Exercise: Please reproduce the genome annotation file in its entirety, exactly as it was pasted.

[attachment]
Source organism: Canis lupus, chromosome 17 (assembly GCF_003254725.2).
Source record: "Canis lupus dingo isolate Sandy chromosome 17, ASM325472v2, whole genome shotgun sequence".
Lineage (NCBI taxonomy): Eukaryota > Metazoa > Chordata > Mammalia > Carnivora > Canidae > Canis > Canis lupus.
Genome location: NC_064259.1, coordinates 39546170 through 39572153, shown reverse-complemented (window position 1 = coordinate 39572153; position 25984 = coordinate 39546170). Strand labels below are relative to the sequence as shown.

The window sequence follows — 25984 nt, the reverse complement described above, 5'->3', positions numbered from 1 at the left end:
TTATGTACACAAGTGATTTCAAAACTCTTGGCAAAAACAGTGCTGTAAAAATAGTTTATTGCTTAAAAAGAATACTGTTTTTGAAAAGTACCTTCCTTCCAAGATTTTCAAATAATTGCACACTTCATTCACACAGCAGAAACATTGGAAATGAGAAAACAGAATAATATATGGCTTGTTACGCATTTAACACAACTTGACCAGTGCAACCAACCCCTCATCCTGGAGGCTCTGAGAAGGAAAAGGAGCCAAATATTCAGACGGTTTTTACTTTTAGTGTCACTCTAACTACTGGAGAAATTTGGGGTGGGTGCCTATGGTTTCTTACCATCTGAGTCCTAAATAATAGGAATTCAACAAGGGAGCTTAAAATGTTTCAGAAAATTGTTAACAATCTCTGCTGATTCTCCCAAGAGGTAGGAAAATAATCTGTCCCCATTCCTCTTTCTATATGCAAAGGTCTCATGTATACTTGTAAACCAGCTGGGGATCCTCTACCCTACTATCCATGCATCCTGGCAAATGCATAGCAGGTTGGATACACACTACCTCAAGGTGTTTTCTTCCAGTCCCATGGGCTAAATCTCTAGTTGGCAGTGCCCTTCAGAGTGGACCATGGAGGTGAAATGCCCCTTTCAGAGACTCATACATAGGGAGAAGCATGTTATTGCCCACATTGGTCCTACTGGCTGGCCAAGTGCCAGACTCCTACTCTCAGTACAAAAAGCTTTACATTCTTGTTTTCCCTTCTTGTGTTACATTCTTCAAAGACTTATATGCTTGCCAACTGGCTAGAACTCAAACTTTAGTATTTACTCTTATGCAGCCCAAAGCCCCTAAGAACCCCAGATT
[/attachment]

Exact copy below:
Source organism: Canis lupus, chromosome 17 (assembly GCF_003254725.2).
Source record: "Canis lupus dingo isolate Sandy chromosome 17, ASM325472v2, whole genome shotgun sequence".
Lineage (NCBI taxonomy): Eukaryota > Metazoa > Chordata > Mammalia > Carnivora > Canidae > Canis > Canis lupus.
Genome location: NC_064259.1, coordinates 39546170 through 39572153, shown reverse-complemented (window position 1 = coordinate 39572153; position 25984 = coordinate 39546170). Strand labels below are relative to the sequence as shown.

The window sequence follows — 25984 nt, the reverse complement described above, 5'->3', positions numbered from 1 at the left end:
TTATGTACACAAGTGATTTCAAAACTCTTGGCAAAAACAGTGCTGTAAAAATAGTTTATTGCTTAAAAAGAATACTGTTTTTGAAAAGTACCTTCCTTCCAAGATTTTCAAATAATTGCACACTTCATTCACACAGCAGAAACATTGGAAATGAGAAAACAGAATAATATATGGCTTGTTACGCATTTAACACAACTTGACCAGTGCAACCAACCCCTCATCCTGGAGGCTCTGAGAAGGAAAAGGAGCCAAATATTCAGACGGTTTTTACTTTTAGTGTCACTCTAACTACTGGAGAAATTTGGGGTGGGTGCCTATGGTTTCTTACCATCTGAGTCCTAAATAATAGGAATTCAACAAGGGAGCTTAAAATGTTTCAGAAAATTGTTAACAATCTCTGCTGATTCTCCCAAGAGGTAGGAAAATAATCTGTCCCCATTCCTCTTTCTATATGCAAAGGTCTCATGTATACTTGTAAACCAGCTGGGGATCCTCTACCCTACTATCCATGCATCCTGGCAAATGCATAGCAGGTTGGATACACACTACCTCAAGGTGTTTTCTTCCAGTCCCATGGGCTAAATCTCTAGTTGGCAGTGCCCTTCAGAGTGGACCATGGAGGTGAAATGCCCCTTTCAGAGACTCATACATAGGGAGAAGCATGTTATTGCCCACATTGGTCCTACTGGCTGGCCAAGTGCCAGACTCCTACTCTCAGTACAAAAAGCTTTACATTCTTGTTTTCCCTTCTTGTGTTACATTCTTCAAAGACTTATATGCTTGCCAACTGGCTAGAACTCAAACTTTAGTATTTACTCTTATGCAGCCCAAAGCCCCTAAGAACCCCAGATT